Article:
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Dice City Games Endures the Pandemic, Comes Out Ahead After Pivoting Business Model

In March 2020, with the onset of the COVID-19 pandemic, Dice City Games (, a local gaming store in Wheaton, Maryland, was forced to shut down and almost entirely revamp its business model.

The store had opened its doors in 2017 and had become a favorite place for geeks and gamers within the D.C., Maryland, and Virginia area to buy collectible card games, board games, retro video games and hardware, as well as hold events such as tournaments. Now it was subject to some of the strictest lockdown requirements in the United States.

Dice City would have to adapt or close, owner and operator Jim Cooney realized as he began to purchase protective masks and gloves for his staff out of caution. “And at the time, everyone thought I was like overreacting,” said Cooney. “I remember someone saying, ‘I’m never going to wear these,’ who eventually was very cautious about the virus.”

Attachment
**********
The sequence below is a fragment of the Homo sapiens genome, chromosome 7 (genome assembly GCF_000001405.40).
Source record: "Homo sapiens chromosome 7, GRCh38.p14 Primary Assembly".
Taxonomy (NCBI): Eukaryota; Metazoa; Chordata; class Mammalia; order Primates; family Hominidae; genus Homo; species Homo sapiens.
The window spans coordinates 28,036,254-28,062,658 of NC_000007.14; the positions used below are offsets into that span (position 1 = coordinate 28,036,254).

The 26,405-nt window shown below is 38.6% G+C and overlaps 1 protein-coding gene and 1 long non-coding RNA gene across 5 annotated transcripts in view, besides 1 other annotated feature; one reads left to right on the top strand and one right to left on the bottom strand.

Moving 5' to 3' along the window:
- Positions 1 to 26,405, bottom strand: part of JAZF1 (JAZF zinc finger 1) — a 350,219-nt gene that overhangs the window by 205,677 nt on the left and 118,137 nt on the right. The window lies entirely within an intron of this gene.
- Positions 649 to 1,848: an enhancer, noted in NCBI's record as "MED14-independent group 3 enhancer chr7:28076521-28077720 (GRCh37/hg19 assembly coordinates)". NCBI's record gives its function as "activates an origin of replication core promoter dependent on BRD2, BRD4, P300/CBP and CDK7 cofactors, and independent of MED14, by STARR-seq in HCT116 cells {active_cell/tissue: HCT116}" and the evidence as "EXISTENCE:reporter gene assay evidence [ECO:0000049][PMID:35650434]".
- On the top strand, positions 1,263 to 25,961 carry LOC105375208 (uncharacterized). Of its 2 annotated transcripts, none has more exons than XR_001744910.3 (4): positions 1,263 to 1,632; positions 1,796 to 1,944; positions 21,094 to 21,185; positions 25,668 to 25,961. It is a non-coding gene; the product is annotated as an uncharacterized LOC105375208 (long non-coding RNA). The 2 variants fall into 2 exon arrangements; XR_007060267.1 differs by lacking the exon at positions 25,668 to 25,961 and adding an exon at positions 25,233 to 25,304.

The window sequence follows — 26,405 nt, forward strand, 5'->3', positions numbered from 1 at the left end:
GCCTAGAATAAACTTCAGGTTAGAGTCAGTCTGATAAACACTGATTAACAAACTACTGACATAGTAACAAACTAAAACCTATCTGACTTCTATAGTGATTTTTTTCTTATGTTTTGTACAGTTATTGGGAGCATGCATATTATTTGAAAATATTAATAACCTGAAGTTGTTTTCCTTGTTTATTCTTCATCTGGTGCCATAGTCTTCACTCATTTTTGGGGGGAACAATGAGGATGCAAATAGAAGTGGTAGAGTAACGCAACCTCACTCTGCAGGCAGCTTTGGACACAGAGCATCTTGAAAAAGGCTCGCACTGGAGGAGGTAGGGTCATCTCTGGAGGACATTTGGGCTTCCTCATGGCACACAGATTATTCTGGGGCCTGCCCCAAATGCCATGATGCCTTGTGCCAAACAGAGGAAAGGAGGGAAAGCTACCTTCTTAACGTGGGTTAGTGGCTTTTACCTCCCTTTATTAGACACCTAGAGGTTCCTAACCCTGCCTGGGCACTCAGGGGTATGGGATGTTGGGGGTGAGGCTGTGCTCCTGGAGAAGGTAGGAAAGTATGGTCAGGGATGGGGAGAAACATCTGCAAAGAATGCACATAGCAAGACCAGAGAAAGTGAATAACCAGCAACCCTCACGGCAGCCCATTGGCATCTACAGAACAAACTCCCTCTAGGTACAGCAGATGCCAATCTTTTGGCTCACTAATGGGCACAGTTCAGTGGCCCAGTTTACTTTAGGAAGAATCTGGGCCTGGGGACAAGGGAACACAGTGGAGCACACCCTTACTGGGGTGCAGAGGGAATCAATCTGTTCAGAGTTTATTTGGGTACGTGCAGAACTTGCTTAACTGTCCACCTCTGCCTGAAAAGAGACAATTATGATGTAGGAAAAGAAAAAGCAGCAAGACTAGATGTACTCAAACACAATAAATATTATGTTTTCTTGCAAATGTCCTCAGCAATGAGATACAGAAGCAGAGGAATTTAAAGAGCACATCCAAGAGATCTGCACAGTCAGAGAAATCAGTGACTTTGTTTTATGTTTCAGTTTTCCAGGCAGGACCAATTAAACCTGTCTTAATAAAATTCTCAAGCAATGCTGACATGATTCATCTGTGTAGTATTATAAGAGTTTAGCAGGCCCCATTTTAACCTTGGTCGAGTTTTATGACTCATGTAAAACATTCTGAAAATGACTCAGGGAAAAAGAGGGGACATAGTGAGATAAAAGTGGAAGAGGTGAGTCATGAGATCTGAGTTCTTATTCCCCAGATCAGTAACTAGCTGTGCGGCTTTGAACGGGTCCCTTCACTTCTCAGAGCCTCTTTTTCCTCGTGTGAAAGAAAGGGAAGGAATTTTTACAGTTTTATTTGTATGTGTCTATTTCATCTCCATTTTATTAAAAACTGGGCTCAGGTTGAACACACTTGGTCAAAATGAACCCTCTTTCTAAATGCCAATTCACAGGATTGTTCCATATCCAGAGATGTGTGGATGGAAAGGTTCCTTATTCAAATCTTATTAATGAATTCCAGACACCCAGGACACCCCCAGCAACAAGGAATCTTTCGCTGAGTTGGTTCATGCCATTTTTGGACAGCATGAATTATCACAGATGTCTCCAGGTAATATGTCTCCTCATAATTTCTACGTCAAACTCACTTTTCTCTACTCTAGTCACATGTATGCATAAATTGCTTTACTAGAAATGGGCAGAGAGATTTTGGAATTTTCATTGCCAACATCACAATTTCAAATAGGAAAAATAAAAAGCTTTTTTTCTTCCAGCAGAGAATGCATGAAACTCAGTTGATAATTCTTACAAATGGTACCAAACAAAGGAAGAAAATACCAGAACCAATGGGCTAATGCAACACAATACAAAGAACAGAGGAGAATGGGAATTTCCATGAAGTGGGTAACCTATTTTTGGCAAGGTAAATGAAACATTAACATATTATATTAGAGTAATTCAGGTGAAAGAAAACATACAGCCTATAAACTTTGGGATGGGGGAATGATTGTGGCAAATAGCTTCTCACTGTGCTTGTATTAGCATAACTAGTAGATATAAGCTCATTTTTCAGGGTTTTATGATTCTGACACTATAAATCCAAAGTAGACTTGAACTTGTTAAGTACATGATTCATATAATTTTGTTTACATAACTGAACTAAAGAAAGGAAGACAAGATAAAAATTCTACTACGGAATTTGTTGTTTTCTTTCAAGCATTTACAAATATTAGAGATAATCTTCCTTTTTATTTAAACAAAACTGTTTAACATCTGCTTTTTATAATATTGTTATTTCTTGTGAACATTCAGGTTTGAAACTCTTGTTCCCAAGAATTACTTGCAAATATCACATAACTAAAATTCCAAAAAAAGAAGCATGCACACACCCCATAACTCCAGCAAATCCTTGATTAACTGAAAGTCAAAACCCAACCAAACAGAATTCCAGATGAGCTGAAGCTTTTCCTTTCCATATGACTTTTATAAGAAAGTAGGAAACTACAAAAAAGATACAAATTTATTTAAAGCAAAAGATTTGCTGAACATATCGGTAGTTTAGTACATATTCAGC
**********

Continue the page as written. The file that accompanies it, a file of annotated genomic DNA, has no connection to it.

What Cooney, his management team and the staff thought might be a three-week or three-month shutdown grew even more prolonged. The shop didn’t qualify as an essential business and remained locked down longer than most businesses within Maryland’s Montgomery County.

“It was very difficult because non-essential businesses were not allowed curbside pickup,” Cooney said. “And as society was sort of reconfiguring itself, I think that everyone expected curbside pickup to be allowed. And we were actually only allowed to do mail and local delivery.“